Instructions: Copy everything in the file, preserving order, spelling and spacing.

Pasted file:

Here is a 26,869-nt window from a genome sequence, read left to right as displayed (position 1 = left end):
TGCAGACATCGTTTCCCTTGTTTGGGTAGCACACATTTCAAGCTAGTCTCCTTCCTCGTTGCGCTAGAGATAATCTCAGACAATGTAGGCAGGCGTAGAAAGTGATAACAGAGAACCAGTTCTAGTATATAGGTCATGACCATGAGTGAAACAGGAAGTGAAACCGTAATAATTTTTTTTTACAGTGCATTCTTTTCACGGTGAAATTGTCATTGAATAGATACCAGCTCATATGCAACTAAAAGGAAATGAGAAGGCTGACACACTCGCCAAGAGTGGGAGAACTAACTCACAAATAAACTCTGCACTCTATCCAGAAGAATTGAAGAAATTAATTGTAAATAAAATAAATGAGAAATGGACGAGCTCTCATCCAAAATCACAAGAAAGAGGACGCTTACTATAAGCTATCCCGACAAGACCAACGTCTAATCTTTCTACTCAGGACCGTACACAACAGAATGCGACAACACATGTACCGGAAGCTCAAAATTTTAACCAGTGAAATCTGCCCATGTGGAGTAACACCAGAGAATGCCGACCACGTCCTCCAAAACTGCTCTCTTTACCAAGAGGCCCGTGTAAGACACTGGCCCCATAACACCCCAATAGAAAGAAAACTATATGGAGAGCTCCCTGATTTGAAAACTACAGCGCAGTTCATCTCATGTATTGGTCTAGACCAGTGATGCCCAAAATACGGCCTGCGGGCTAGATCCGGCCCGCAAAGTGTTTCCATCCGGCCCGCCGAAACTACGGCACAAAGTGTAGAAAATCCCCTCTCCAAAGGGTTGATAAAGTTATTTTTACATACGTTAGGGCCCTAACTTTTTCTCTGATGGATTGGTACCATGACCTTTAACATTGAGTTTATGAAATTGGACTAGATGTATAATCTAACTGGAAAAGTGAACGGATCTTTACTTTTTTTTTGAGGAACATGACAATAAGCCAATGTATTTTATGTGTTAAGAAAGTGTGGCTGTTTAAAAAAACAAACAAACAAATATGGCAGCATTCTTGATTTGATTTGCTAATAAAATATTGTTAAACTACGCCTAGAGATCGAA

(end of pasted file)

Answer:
Here is a 26,869-nt window from a genome sequence, read left to right as displayed (position 1 = left end):
TGCAGACATCGTTTCCCTTGTTTGGGTAGCACACATTTCAAGCTAGTCTCCTTCCTCGTTGCGCTAGAGATAATCTCAGACAATGTAGGCAGGCGTAGAAAGTGATAACAGAGAACCAGTTCTAGTATATAGGTCATGACCATGAGTGAAACAGGAAGTGAAACCGTAATAATTTTTTTTTACAGTGCATTCTTTTCACGGTGAAATTGTCATTGAATAGATACCAGCTCATATGCAACTAAAAGGAAATGAGAAGGCTGACACACTCGCCAAGAGTGGGAGAACTAACTCACAAATAAACTCTGCACTCTATCCAGAAGAATTGAAGAAATTAATTGTAAATAAAATAAATGAGAAATGGACGAGCTCTCATCCAAAATCACAAGAAAGAGGACGCTTACTATAAGCTATCCCGACAAGACCAACGTCTAATCTTTCTACTCAGGACCGTACACAACAGAATGCGACAACACATGTACCGGAAGCTCAAAATTTTAACCAGTGAAATCTGCCCATGTGGAGTAACACCAGAGAATGCCGACCACGTCCTCCAAAACTGCTCTCTTTACCAAGAGGCCCGTGTAAGACACTGGCCCCATAACACCCCAATAGAAAGAAAACTATATGGAGAGCTCCCTGATTTGAAAACTACAGCGCAGTTCATCTCATGTATTGGTCTAGACCAGTGATGCCCAAAATACGGCCTGCGGGCTAGATCCGGCCCGCAAAGTGTTTCCATCCGGCCCGCCGAAACTACGGCACAAAGTGTAGAAAATCCCCTCTCCAAAGGGTTGATAAAGTTATTTTTACATACGTTAGGGCCCTAACTTTTTCTCTGATGGATTGGTACCATGACCTTTAACATTGAGTTTATGAAATTGGACTAGATGTATAATCTAACTGGAAAAGTGAACGGATCTTTACTTTTTTTTTGAGGAACATGACAATAAGCCAATGTATTTTATGTGTTAAGAAAGTGTGGCTGTTTAAAAAAACAAACAAACAAATATGGCAGCATTCTTGATTTGATTTGCTAATAAAATATTGTTAAACTACGCCTAGAGATCGAA